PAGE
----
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Neurosurgery Current Events, Neurosurgery News Articles.
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Just the wrong snap of the head at high speed can induce coma, Penn researchers find
Working with miniature swine, and replicating the forces of car crashes, University of Pennsylvania researchers have discovered that loss of consciousness is related to the axis of head rotation. (2000-07-20)
Penn State develops first-of-a-kind model to research post-malaria epilepsy
A first-of-its-kind mouse model could lead to an understanding of how cerebral malaria infection leads to the development of epilepsy in children, and to the prevention of seizures. (2017-03-23)
New research reveals head injury in children has lasting impact
New research from the University of Warwick reveals that children with even mild head injury may be at risk of long-term complications, including personality changes, emotional, behavioural and learning problems. (2004-05-21)
Long-term study reports deep brain stimulation effective for most common hereditary dystonia
In what is believed to be the largest follow-up record of patients with the most common form of hereditary dystonia -- a movement disorder that can cause crippling muscle contractions -- experts in deep brain stimulation report good success rates and lasting benefits. (2013-06-19)
'Getting better' conference to address developments in neurocritical care
Specialists in the field of neurocritical care will gather for the Sixth Annual Cleveland Neurocritical Care and Stroke Conference on Sept. (2008-09-04)
Gamma knife radiosurgery provides long-term control of benign brain tumors, says Pitt study
Treating benign brain tumors with gamma knife radiosurgery resulted in long-term tumor control in 95 percent of patients, according to a study by University of Pittsburgh researchers presented today at the quadrennial meeting of the American Society for Stereotactic and Functional Neurosurgery in New York. (2003-05-21)
Rush begins use of magnetic guided navigation system
Neurosurgeons at Rush-Presbyterian-St. Luke's Medical Center have become the first in the Chicago area to use a radically new, magnetically controlled system to enter the brain and its vascular system to treat a variety of diseases without surgically opening up the skull and brain. (2002-12-12)
Abusive head injury: An epidemiological perspective
Researchers examined the case files of all patients younger than 5 years of age who had been admitted to Le Bonheur Children's Hospital between 2009 and 2014 for abusive head injury. (2016-07-12)
Early tumor response from stereotactic radiosurgery predicts outcome
The response of a patient with metastatic brain tumors to treatment with stereotactic radiosurgery in the first six-to-twelve weeks can indicate whether follow-up treatments and monitoring are necessary, according to research conducted at the University of North Carolina. (2014-01-27)
M. D. Anderson neurosurgeon, Amy Heimberger, M.D., receives presidential award
Amy Heimberger, M.D., associate professor of neurosurgery at the University of Texas M. (2008-12-19)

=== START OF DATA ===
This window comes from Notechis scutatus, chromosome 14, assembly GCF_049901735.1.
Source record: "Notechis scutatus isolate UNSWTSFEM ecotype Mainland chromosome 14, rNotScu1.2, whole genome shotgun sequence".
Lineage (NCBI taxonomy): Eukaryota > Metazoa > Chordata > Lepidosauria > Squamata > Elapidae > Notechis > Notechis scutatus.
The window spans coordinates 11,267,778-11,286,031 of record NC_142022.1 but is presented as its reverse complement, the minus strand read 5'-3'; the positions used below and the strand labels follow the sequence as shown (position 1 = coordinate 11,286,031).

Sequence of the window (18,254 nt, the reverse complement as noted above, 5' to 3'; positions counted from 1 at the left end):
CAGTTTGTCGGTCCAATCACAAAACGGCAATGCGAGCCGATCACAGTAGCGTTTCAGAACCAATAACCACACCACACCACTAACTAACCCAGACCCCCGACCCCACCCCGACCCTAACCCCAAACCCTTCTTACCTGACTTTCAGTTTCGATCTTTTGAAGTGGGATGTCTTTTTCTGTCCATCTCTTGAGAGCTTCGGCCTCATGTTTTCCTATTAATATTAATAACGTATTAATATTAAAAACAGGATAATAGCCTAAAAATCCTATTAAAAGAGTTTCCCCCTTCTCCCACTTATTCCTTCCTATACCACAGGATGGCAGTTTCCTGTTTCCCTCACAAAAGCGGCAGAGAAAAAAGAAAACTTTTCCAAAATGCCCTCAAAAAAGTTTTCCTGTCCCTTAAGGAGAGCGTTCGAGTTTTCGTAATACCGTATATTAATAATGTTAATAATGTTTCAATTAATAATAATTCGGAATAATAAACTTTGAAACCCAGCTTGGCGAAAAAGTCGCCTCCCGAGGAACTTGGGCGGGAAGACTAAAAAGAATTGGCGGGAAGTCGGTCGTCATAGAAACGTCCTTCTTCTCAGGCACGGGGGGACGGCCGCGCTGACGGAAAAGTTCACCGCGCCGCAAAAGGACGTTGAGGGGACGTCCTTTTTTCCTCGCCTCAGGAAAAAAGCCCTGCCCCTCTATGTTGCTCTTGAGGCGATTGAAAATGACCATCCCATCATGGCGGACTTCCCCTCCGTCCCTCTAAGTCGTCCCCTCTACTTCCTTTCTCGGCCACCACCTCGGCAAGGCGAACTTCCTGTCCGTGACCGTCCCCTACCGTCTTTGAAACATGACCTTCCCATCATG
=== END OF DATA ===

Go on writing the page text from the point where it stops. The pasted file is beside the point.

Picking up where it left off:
Children with ADHD more likely to be moderately disabled after mild traumatic brain injury
Researchers at Children's Hospital of Pittsburgh, the University of Pittsburgh, and the University of Chicago have found that children with attention deficit hyperactivity disorder are more likely to demonstrate a moderate disability after sustaining a mild traumatic brain injury than children without ADHD. (2013-06-25)
New: Neuromodulation
This book is the first comprehensive and in-depth reference textbook covering all aspects of the rapidly growing field of neuromodulation, by providing a complete discussion of the fundamental principles of neuromodulation and therapies applied to the brain, spinal cord, peripheral nerves, autonomic nerves and various organs. (2009-05-07)
Brain haemorrhage patients offered better treatment
An international trial has provided surgeons with a formula which predicts when brain haemorrhage patients need surgery for the best outcome. (2013-05-29)
Orphan drug funds to be used in testing new treatment for a rare but deadly form of stroke
Johns Hopkins scientists, using funds from a Food and Drug Administration Orphan Drug Award, will test a new way of treating intracerebral hemorrhage with intraventricular extension, a disorder that often hits younger people and African-Americans. (1999-11-18)
Barrow researchers successfully destroy brain tumor cells
A team of brain cancer researchers at Barrow Neurological Institute at St. (2012-12-03)
Neuroimaging findings generally nondiagnostic in kids with sports-related concussions
Researchers examined neuroimaging studies obtained in children and adolescents with sports-related concussions and found that the images appeared normal in 78 percent of cases. (2015-06-02)
Biomechanical performances of old-fashioned leather and modern football helmets
Researchers at the Center for Injury Biomechanics at Virginia Tech in Blacksburg, Virginia compared the relative safety afforded by two 1930-vintage leather football helmets and 10 modern football helmets during impacts to players' heads. (2013-05-07)
Tumors 'light up' with new, unique imaging system using scorpion venom protein and a laser
Researchers at Cedars-Sinai have developed a unique, compact, relatively inexpensive imaging device to 'light up' malignant brain tumors and other cancers. (2014-02-24)
Clinical appearance and unusual imaging findings of pediatric ketamine overdose
Case report on a 10-month-old infant who inadvertently ingested ketamine. (2017-08-15)
Mannitol dosing errors made during transport of patients to tertiary hospitals
Researchers investigated mannitol use before and during transportation of patients with intracranial emergencies from peripheral hospitals to tertiary facilities that house neurosurgery departments. (2015-06-16)
Researchers report on convergence of technology